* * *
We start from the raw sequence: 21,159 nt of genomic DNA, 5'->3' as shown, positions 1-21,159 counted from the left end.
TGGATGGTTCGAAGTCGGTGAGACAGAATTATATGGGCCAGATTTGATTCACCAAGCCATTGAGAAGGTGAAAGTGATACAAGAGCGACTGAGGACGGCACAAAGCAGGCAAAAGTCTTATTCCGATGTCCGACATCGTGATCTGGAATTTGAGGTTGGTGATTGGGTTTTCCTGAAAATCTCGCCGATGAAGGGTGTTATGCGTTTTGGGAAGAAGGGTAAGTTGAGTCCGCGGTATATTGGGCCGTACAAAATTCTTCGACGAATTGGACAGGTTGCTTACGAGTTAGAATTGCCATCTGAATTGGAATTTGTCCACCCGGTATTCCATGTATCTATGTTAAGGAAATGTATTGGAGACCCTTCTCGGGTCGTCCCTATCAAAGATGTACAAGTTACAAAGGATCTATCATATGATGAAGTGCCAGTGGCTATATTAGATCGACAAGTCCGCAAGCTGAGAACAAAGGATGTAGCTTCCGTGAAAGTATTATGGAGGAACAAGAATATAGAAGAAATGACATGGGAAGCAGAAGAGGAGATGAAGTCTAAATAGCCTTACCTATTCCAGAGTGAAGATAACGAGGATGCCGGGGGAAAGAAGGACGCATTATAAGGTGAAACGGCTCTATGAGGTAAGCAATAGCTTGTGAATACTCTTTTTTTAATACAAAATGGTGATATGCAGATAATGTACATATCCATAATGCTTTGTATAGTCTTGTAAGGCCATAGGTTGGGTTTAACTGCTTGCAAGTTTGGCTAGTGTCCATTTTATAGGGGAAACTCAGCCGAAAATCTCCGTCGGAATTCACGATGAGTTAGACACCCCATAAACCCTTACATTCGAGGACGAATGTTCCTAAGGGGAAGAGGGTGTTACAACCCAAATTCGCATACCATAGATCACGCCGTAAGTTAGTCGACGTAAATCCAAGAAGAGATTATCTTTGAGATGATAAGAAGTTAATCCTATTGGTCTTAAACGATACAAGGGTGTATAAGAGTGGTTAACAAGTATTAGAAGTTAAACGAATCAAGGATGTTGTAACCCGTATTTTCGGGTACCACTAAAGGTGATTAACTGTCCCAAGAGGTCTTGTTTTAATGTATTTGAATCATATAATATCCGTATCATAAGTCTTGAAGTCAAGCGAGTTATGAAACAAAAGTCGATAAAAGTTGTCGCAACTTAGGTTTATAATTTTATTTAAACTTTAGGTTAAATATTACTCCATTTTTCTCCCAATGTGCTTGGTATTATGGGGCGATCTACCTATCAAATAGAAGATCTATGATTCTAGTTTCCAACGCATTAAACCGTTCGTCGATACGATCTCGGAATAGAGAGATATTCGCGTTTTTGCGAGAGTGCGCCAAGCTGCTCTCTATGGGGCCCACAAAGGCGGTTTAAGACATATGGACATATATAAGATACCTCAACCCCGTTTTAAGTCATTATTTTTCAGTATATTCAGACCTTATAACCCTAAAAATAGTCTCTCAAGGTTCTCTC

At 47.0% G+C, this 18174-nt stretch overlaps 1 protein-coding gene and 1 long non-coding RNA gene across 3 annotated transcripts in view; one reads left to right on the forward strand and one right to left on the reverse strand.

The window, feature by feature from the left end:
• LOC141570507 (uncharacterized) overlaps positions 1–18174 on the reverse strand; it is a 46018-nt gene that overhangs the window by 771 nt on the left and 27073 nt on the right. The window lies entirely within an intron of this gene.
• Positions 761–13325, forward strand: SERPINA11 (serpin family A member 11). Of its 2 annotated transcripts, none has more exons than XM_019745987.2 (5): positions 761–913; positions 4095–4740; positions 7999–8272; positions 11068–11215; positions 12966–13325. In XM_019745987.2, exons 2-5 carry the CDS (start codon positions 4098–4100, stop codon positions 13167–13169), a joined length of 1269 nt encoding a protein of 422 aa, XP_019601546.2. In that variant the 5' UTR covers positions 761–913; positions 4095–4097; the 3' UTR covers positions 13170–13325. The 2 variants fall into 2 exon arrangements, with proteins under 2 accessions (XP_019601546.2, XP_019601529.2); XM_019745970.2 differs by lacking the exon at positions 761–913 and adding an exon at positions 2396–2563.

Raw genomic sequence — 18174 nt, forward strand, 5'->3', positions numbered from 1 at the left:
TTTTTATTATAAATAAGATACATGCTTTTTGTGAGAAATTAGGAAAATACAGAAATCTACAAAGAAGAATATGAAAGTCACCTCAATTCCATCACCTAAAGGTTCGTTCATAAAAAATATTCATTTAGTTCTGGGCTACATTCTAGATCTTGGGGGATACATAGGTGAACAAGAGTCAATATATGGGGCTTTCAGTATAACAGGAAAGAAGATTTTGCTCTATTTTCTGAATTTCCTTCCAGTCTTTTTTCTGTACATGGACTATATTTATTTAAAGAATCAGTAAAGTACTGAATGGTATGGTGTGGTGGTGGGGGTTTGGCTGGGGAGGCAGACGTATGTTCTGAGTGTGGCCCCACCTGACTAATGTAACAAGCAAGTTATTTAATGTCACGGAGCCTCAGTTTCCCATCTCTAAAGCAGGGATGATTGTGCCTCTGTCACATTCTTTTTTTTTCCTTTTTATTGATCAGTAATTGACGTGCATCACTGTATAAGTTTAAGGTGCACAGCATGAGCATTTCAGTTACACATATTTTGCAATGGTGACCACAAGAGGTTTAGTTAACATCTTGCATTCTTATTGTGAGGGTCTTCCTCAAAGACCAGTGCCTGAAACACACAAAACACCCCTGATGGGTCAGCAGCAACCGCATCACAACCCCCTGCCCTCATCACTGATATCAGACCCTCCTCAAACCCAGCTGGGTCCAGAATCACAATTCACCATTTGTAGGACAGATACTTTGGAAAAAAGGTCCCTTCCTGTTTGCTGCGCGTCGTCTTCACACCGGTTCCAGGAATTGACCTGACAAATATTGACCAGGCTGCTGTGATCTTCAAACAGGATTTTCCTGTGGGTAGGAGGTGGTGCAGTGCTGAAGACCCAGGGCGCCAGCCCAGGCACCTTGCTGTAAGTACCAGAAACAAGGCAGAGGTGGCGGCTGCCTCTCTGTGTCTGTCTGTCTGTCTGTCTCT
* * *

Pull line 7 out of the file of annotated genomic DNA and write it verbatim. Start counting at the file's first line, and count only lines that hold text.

Raw genomic sequence — 18174 nt, forward strand, 5'->3', positions numbered from 1 at the left: